Callistemon citrinus (Curt.) Skeels

TSO logo

Sponsor this page

For information about how you could sponsor this page, see How You Can Help

Credits

Article from Bean's Trees and Shrubs Hardy in the British Isles

Recommended citation
'Callistemon citrinus' from the website Trees and Shrubs Online (treesandshrubsonline.org/articles/callistemon/callistemon-citrinus/). Accessed 2020-01-24.

Genus

Synonyms

  • Metrosideros citrina Curt.
  • C. lanceolatus (Sm.) DC.

Glossary

inflorescence
Flower-bearing part of a plant; arrangement of flowers on the floral axis.
apex
(pl. apices) Tip. apical At the apex.
venation
Pattern of veins (nerves) especially in a leaf.

References

There are currently no active references in this article.

Credits

Article from Bean's Trees and Shrubs Hardy in the British Isles

Recommended citation
'Callistemon citrinus' from the website Trees and Shrubs Online (treesandshrubsonline.org/articles/callistemon/callistemon-citrinus/). Accessed 2020-01-24.

A straggly shrub up to 15 ft high in the wild. Leaves 112 to 312 in. long, 18 to 34 in. wide, pointed at the apex; venation prominent. Inflorescence rather open, up to 4 in. long; stamens 34 to 1 in. long, in some shade of red, with darker anthers.

Native of Australia on the coasts of New South Wales, Victoria, and Queensland; introduced by Sir Joseph Banks in 1788. It has long been grown as a cool greenhouse shrub, but is not suitable for outdoor cultivation except in mild gardens, and even there is best on a wall. The epithet ‘citrinus’ refers to the fragrance of the leaves.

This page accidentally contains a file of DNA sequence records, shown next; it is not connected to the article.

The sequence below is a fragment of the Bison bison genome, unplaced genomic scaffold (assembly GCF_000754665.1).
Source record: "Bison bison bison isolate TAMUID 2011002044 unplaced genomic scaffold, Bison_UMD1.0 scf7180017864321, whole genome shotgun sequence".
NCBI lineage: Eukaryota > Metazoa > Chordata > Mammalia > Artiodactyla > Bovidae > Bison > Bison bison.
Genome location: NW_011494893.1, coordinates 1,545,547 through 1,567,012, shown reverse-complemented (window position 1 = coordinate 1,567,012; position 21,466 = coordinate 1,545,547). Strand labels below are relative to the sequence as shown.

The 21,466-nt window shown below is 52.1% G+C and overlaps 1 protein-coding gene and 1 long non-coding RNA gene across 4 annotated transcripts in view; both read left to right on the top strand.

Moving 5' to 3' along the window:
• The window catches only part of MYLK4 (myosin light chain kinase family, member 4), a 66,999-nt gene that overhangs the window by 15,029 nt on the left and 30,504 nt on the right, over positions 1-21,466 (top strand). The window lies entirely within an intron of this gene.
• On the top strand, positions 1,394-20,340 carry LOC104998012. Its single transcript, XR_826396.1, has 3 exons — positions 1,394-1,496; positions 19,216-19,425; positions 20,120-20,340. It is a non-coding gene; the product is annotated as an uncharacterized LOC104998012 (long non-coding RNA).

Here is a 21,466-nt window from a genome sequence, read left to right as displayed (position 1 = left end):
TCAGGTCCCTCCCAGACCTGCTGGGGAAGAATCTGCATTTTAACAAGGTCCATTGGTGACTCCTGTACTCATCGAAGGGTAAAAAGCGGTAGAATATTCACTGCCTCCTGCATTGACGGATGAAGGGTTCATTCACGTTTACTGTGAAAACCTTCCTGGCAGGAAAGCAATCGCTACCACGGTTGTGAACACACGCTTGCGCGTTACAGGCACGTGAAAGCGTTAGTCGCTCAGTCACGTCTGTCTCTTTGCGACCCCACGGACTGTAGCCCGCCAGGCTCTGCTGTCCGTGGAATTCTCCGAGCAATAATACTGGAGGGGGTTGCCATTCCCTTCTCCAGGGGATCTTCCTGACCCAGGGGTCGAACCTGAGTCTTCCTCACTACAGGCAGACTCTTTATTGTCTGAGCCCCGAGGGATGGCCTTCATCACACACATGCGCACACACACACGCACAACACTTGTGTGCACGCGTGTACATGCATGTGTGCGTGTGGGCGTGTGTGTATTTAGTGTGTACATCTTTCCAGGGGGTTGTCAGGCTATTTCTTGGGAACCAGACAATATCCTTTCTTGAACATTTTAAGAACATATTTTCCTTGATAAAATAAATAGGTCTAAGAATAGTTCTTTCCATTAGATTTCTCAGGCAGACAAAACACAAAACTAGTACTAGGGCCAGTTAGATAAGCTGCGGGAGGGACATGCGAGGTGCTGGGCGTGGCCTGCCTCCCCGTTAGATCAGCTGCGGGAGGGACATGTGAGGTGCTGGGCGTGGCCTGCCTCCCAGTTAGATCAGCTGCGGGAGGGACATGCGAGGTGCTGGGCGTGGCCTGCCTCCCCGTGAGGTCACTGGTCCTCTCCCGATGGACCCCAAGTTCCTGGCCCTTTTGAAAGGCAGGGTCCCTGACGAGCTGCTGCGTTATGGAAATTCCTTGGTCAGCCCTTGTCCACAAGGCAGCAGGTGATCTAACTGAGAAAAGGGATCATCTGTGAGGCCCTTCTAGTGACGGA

C linearis (Sm.) DC.

Synonyms
Metrosideros linearis Sm

A shrub to 7 ft high young stems silky-hairy when young. Leaves linear, up to 5 in. long, not more than {1/10} in. wide, channelled on the upper surface. Flower-spikes 3 to 5 in. long; stamens up to 1 in. long, crimson. Native of New South Wales.

C rigidus R. Br

A shrub to 8 ft high; young stems slightly hairy when young. Leaves linear to linear-lanceolate, up to 6 in. long and {1/4} in. wide, sharply pointed, not channelled. Flower-spikes dense, 3 to 4 in. long, stamens dark red, anthers dark brown. New South Wales and Queensland. A fine species, but reports that it is the hardiest of the red-flowered callistemons may perhaps refer to the next species, with which it has been confused in some gardens:

C subulatus Cheel

A small spreading shrub to about 4 ft high; young wood lustrous rich brown. Leaves glossy green on both sides, awl-shaped, {5/8} to 1{1/2} in. long, {1/8} to {1/4} in. wide. Flower-spikes crimson, 2 to 3 in. long, 1{1/2} to 2 in. wide. Native of E. Victoria and New South Wales. C. subulatus has proved quite hardy at Wisley against a wall of the Alpine House. See also C. rigidus above.

'Splendens'

A fine form with stamens of bright crimson, up to 1{1/2} in. long. It was raised at Kew from Australian seed (var. splendens Stapf, in Bot. Mag., t. 9050).The following species are allied to C. citrinus and somewhat hardier:

Feedback

A site produced by the International Dendrology Society.

For copyright and licence information, see the Licence page.

To contact the editors: info@treesandshrubsonline.org.